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Author Topic: use Java API to check running XMetaL  (Read 4055 times)
liujason
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Posts: 4


« on: October 08, 2010, 02:59:43 PM »

Hi,

Is it possible to use Java API to check if there is a running XMetaL? So if there is a running XMetaL, get the Application object from the running XMetaL.

Also, when XMetaL closes, is there a way the Application object will release itself?

Thanks,

Jason
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Derek Read
Program Manager (XMetaL)
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« Reply #1 on: October 12, 2010, 06:09:04 PM »

I think the solution you are looking for is in the demo that ships with XMetaL Developer. The demo contains code to gracefully fail when XMetaL Author cannot be instantiated using COM.

The demo can be kicked off by selecting (from the Windows Start menu) Start > All Programs > XMetaL > Developer > Java API Toolkit Demo

With a standard installation of XMetaL Developer 6.0 on XP the file you need to have a look at is located here:

C:\Program Files\XMetaL 6.0\Developer\Jat\Demo\XMDemoFrame.java

The code that handles this is just a standard Java try...catch as follows:

Code:
  /**Construct the frame*/
  public XMDemoFrame() {
    // try to initialize the XMetaL application object; abandon program if there
    // is a problem instantiating XMetaL
    try {
      xmetal = new Application();
  xmetal.PreventExit("JavaAPI Demo", "XMetaL cannot be closed because the Java API Demo is running. Close the Java API Demo first, and then close XMetaL.");
    }
    catch (Exception ex) {
      System.err.println("Execution terminated due to the following error:");
      ex.printStackTrace();
      System.exit(0);
    }

    enableEvents(AWTEvent.WINDOW_EVENT_MASK);
    try {
      jbInit();
    }
    catch(Exception e) {
      e.printStackTrace();
    }
  }

That works for total failure. If you want to check specifically for an existing running copy then you should be able to just check to see if an Application object returns anything (in another try...catch). Calling Application.Documents should give you that. If it fails then you would assume there is no running instance. You might also use the PreventExit() API and force your users to always launch and shut down XMetaL Author through your UI. That would eliminate the need to check for an existing running instance from Java (as in the demo).

You could also try to do something else if it fails (offer to launch it, display a dialog with a nice error perhaps, or in the case of the former offer to take the user to your company's software storage location so they can install XMetaL Author, give the phone number for your IT dept, etc) but the basic logic would be similar.
« Last Edit: October 12, 2010, 06:17:13 PM by Derek Read » Logged
liujason
Member

Posts: 4


« Reply #2 on: October 13, 2010, 07:39:38 PM »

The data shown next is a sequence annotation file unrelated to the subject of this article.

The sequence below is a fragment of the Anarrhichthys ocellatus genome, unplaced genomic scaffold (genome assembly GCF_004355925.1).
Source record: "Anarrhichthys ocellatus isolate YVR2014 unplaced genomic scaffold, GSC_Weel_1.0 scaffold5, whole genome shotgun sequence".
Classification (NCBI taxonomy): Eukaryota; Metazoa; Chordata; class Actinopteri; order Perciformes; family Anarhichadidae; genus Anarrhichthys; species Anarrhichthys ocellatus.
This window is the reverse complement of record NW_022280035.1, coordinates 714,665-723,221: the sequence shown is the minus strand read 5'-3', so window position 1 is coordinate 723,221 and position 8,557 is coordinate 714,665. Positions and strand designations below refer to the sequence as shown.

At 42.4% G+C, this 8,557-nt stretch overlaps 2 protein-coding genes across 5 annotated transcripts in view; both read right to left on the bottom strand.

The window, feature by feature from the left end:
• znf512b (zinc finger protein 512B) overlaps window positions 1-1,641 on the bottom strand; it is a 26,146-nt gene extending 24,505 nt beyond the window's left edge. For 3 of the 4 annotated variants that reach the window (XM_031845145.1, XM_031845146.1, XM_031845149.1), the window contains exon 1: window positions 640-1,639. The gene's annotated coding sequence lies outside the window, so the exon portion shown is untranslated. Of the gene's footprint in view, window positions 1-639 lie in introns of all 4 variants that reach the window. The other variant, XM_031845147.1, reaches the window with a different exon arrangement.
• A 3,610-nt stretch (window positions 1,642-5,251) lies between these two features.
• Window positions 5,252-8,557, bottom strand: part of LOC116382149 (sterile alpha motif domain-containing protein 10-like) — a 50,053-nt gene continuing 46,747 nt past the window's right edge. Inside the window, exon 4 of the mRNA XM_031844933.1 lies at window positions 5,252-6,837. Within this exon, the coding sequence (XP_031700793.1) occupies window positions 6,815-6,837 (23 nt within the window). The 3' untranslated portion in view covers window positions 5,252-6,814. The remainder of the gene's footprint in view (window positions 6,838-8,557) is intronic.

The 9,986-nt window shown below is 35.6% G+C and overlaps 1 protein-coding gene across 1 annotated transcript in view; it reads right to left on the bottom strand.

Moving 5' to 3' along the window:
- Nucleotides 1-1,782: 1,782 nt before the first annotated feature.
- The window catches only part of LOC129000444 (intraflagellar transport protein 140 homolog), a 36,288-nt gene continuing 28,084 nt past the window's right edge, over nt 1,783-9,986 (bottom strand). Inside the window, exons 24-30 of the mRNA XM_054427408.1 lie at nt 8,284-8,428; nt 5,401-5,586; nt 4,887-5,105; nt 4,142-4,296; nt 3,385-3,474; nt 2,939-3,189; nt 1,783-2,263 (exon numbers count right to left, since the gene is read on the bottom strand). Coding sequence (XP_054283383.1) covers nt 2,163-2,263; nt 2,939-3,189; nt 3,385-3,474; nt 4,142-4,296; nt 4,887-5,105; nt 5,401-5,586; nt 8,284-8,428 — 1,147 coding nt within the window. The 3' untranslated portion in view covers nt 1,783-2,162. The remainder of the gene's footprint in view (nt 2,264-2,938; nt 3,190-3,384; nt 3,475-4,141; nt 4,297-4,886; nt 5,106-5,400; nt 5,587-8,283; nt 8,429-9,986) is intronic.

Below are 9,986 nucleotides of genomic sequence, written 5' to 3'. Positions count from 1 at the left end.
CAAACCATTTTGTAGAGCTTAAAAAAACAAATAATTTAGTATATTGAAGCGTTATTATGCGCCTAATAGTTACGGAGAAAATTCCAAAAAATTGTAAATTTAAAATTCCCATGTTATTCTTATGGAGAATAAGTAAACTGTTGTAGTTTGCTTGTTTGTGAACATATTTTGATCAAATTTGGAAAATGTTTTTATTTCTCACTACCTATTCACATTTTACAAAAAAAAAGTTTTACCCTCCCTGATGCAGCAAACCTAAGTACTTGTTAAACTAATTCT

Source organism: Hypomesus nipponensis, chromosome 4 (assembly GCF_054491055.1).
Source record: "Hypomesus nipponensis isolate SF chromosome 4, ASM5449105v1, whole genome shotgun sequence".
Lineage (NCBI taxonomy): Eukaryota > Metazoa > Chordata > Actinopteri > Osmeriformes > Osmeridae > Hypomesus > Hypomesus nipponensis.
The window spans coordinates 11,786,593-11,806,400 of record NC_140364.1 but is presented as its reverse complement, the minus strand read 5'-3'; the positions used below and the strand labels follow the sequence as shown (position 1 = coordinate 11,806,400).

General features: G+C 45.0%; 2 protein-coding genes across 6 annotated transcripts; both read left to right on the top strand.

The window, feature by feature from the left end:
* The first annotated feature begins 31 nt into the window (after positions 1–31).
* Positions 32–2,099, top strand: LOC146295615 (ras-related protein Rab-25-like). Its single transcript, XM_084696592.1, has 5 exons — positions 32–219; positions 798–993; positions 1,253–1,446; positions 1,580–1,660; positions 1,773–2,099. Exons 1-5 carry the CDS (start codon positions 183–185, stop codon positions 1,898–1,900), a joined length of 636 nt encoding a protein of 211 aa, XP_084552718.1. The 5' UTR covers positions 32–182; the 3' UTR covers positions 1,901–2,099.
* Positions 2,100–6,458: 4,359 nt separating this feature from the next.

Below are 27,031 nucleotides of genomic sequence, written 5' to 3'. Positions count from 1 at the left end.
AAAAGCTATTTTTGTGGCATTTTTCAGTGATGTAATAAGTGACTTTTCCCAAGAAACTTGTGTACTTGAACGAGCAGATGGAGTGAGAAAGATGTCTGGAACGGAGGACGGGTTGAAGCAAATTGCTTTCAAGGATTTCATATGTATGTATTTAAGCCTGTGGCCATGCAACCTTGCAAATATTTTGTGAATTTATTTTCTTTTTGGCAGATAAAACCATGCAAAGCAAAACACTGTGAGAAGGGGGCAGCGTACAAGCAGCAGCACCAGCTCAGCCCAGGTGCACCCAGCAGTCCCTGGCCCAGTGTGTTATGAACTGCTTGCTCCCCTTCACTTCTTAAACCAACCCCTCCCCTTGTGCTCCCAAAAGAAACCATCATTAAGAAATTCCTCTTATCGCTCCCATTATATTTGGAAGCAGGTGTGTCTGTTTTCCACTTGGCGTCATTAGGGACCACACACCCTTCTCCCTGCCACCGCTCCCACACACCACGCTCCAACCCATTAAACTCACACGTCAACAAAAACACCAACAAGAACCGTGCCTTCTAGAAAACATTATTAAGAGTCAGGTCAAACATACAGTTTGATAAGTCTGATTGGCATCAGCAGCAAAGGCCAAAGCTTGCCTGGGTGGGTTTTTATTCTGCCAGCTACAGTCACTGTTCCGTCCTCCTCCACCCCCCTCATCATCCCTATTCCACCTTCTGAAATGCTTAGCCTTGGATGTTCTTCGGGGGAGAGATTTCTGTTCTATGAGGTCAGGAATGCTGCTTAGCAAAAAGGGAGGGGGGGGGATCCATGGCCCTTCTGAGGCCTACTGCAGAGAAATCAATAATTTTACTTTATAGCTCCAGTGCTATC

Thanks for the reply Derek.

xmetal=new Application() actually launches an XMetaL Author instance in my test case.
As soon as the following object initiated, constructor creates an xmetal instance, XMetaL Author is launched.

Code:
public class XMetaLWorker {
    Application xmetal=null;
    public XMetaLWorker(){
        try{
            xmetal=new Application();
            xmetal.PreventExit("<Prolog> Editor", "XMetaL cannot be closed because the <Prolog> Editor is running. Close the <Prolog> Editor first, and then close XMetaL.");
        }catch(Exception ex){
            ex.printStackTrace();
        }
    }
}

I didn't really want to launch the application, I wanted it to check if an XMetaL instance is running. If there is one running, it will proceed working with the running XMetaL, otherwise, proceed with other business logic.

Maybe there is another way of achieving this? (XMetaL(R) Author Enterprise 5.5)

Also, there is another problem. Even I have closed my Java application, XMetaL still displays a notice saying it is running. That is very odd.

Thanks,

Jason
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Derek Read
Program Manager (XMetaL)
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Posts: 2580



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« Reply #3 on: October 14, 2010, 05:57:02 PM »

Interesting, so it sounds like your requirement is really to ask XMetaL if it is running when it is not running (which is not going to be possible). Do I understand correctly?

I think you will need try to figure out a way to ask the operating system if it has a process called xmetal60.exe (or other version) running, or perhaps there is a 3rd party "process spying" tool or Java JAR that will let you do that. Such as solution would be the same as for any other software I think, so if you could get it working for something simple like notepad.exe then it should work for XMetaL as well.

I think for your other issue (when you close your Java application) if you want XMetaL Author to be shut down at the same time you will need to call Application.Quit().
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liujason
Member

Posts: 4


« Reply #4 on: October 14, 2010, 06:08:14 PM »

Hi Derek,

Right, I might have to check if xmetal[0-9]{2}.exe is running. That is one way of doing it for sure.

To my other question, no, I didn't want to close XMetaL. Users would want to have their order of closing applications.

1. close the tool, keep working in XMetaL, close XMetaL - XMetaL should completely close (no hanging session).

2. close XMetaL, Java Tool gets a call back (via any listener?), and do some clean up, and reset to initial state (or shut down).

Are those two scenarios possible?

Thanks!

Jason
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